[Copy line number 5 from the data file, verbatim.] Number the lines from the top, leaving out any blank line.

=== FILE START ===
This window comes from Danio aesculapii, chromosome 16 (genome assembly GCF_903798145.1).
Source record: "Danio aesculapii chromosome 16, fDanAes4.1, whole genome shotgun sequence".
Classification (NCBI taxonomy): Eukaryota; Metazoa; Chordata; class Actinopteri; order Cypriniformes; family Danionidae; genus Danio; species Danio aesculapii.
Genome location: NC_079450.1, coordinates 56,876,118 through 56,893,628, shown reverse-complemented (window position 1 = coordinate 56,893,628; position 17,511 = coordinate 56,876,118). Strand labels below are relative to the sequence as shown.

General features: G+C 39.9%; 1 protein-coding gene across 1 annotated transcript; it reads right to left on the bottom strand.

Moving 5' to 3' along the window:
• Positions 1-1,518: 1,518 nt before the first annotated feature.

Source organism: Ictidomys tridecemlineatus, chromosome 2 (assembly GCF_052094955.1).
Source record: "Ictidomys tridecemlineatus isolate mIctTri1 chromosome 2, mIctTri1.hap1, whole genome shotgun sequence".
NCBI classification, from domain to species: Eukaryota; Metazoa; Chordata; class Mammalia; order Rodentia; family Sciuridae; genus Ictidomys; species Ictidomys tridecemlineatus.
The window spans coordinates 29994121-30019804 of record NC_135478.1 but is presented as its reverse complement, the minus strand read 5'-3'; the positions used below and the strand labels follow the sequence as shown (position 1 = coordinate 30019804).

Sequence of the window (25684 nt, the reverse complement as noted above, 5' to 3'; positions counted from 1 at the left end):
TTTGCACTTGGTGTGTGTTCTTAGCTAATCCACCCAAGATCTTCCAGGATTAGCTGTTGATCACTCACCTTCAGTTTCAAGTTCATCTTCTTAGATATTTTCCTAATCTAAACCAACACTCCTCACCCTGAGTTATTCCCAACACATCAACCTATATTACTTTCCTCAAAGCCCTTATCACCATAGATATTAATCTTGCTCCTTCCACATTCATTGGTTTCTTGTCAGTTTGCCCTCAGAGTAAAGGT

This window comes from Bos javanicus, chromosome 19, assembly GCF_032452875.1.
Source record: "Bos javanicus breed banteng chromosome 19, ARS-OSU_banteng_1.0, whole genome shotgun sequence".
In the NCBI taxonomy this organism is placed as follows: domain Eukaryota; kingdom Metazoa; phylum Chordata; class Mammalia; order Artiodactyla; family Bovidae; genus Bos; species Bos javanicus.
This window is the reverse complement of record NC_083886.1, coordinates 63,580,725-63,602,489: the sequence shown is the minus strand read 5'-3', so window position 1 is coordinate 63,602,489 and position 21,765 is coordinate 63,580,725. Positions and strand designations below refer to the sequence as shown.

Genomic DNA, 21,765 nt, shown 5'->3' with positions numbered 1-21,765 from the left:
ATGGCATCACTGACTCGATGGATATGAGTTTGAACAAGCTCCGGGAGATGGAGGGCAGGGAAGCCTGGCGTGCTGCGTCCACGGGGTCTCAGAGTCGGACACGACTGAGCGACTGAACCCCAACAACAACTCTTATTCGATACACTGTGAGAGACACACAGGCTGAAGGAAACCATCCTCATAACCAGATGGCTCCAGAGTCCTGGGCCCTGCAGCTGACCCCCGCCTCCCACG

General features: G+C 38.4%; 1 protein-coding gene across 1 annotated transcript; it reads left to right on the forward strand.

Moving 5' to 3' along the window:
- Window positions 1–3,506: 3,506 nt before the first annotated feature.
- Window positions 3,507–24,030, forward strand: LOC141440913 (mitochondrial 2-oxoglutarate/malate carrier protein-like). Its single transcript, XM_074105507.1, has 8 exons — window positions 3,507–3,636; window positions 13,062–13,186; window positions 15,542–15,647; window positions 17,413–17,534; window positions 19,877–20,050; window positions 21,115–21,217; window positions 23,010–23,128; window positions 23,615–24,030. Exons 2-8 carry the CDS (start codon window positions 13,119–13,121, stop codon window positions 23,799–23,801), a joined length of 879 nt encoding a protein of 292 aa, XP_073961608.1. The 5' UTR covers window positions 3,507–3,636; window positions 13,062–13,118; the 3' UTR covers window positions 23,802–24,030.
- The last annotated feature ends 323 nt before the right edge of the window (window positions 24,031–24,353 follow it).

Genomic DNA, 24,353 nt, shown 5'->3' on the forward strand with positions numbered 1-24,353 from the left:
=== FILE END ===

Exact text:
General features: G+C 39.9%; 1 protein-coding gene across 1 annotated transcript; it reads right to left on the bottom strand.